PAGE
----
New Perspectives on Stress and Coping in a Work-Related Context
Friday, May 23, 2014,
10:30 AM - 11:50 AM
Work-related stress is a major challenge in Western societies. This symposium aims at synthesizing new research and differing perspectives on development, symptoms and treatment of stress. The speakers discuss how collective and individual-oriented perspectives may benefit future developments in the enhancement of stress treatment and well-being at work.
subtitle: Organizational, social and individual factors in the development and treatment of work- related stress complaints – synthesizing evidence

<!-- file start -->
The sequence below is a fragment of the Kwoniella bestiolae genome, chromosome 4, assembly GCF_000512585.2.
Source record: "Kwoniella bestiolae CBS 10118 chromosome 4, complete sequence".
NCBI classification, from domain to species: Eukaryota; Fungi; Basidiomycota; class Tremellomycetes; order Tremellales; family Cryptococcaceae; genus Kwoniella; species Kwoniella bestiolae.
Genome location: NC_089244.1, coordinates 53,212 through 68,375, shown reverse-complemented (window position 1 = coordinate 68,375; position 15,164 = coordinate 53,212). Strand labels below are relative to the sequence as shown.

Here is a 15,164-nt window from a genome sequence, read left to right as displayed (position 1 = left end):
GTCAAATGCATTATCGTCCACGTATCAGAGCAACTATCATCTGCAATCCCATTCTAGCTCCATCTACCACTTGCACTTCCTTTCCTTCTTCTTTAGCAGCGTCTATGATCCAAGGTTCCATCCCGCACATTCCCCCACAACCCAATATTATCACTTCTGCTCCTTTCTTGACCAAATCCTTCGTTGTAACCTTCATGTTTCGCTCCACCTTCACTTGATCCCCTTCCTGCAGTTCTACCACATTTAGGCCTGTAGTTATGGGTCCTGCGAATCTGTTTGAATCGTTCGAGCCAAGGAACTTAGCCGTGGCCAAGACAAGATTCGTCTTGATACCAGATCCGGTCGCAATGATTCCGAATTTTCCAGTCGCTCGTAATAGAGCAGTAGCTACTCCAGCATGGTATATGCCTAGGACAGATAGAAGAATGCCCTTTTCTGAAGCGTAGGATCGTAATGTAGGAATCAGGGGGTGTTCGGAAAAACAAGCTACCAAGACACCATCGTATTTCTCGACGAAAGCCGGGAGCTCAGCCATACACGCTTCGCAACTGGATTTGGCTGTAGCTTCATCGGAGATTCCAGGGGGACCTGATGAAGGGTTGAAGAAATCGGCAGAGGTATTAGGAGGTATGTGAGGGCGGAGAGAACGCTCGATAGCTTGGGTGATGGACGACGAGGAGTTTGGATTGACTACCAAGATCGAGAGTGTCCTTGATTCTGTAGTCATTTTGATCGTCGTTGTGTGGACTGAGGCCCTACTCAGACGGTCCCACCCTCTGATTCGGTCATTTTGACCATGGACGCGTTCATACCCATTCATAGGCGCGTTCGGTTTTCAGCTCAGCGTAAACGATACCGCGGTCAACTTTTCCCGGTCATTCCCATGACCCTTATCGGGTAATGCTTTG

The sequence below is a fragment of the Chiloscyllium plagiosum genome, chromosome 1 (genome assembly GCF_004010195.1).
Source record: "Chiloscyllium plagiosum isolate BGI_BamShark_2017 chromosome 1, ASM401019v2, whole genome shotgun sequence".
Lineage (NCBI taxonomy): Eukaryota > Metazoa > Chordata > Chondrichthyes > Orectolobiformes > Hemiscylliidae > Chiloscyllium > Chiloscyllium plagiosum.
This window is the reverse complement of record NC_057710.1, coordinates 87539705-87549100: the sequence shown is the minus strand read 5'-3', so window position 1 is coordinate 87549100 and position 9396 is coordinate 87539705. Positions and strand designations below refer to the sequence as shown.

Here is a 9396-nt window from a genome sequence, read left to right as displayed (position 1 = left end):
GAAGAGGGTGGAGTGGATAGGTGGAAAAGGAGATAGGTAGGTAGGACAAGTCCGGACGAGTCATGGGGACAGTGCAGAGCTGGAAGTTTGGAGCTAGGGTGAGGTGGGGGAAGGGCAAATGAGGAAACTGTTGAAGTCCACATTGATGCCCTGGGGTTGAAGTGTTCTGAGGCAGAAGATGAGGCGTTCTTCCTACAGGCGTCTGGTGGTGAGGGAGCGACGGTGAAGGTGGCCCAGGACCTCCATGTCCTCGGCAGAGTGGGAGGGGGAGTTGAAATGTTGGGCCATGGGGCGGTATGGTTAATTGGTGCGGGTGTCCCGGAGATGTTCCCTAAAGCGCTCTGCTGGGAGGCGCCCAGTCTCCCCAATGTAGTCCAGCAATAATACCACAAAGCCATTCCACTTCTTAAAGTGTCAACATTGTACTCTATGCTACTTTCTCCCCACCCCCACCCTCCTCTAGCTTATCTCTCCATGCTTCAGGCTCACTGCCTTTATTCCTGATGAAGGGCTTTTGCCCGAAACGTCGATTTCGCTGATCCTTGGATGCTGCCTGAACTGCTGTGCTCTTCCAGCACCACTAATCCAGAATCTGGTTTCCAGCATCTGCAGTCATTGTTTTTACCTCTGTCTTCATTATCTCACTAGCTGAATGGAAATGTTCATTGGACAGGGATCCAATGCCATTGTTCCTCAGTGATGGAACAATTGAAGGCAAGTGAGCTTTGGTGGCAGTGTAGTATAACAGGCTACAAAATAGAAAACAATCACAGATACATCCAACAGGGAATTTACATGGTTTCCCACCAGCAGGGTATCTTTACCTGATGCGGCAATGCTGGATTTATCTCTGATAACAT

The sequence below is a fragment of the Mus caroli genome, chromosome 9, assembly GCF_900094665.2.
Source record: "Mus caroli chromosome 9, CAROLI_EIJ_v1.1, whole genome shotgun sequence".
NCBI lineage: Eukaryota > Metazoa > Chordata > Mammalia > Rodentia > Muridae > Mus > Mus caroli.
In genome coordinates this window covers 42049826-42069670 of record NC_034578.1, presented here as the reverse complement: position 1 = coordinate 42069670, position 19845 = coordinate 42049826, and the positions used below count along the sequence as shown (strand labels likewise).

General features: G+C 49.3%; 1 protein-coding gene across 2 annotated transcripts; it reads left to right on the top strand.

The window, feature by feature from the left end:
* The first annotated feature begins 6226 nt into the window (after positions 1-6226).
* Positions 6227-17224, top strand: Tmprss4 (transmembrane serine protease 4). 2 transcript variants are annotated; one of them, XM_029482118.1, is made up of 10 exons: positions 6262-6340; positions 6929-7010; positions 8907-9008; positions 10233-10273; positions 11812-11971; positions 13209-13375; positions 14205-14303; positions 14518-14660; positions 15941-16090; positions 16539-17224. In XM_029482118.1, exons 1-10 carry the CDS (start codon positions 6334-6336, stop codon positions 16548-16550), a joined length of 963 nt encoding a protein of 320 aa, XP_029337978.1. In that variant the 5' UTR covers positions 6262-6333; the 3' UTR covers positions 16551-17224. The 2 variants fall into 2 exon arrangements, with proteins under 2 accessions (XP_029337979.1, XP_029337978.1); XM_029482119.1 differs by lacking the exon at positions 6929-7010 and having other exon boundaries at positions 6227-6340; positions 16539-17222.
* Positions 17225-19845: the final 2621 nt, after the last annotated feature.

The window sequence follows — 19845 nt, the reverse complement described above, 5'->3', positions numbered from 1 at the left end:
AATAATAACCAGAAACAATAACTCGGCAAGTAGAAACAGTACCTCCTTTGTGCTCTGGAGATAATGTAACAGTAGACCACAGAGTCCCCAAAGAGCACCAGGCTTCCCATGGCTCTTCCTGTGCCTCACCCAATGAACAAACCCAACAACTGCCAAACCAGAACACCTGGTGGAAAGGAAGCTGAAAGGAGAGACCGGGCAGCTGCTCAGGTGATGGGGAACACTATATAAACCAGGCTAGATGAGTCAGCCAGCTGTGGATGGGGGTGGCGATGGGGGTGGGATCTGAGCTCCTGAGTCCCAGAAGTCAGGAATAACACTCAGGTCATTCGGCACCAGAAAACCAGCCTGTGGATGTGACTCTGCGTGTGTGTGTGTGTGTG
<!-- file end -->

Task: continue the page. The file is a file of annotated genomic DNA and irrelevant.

In recent years there has been a growing interest in the area of work-related stress in European countries and work-related stress is considered a major cause of sickness absence in Western societies. During the same period out-patient clinics of occupational medicine in Denmark have experienced a rise in patients with work-related stress complaints. Many of these patients are also on sick leave due in part to maintaining factors like impaired sleep and cognitive problems in memory and concentration. The word stress may be defined as the subjective experience of demands or pressures that are not matched to the knowledge and abilities of the individual, thereby posing a threat to his or her well-being (Lazarus & Folkman, 1984). Additionally, according to Cohen et al., (1997), the stress process involves both stressors outside the individual as well as the psychological and physiological reactions within the individual. Whether or not the individual will feel stressed in a particular situation, according to Lazarus, is dependent on cognitive appraisals and coping mechanisms. Stress in the current context is therefore elicited and maintained by behaviours, cognitions, and perceptions of the individual as well as the characteristics of the work environment. The main purpose of this symposium is to draw attention to new research on the development and treatment of work-related stress complaints. Drawing on both qualitative and quantitative research, the aim is to synthesize evidence from two main perspectives. From a cultural and organizational perspective, the symposium will present new research on the impact of collective and social processes on appraisal and coping in the workplace. From a more individualized perspective, research on cognitive treatment of work-related stress complaints and research on the occurrence of cognitive impairments among these patients will be presented. What can we learn from these different perspectives on stress and work, and how may the shared knowledge between social/cultural- and individual- oriented research benefit future developments in the enhancement of stress treatment and well-being at work?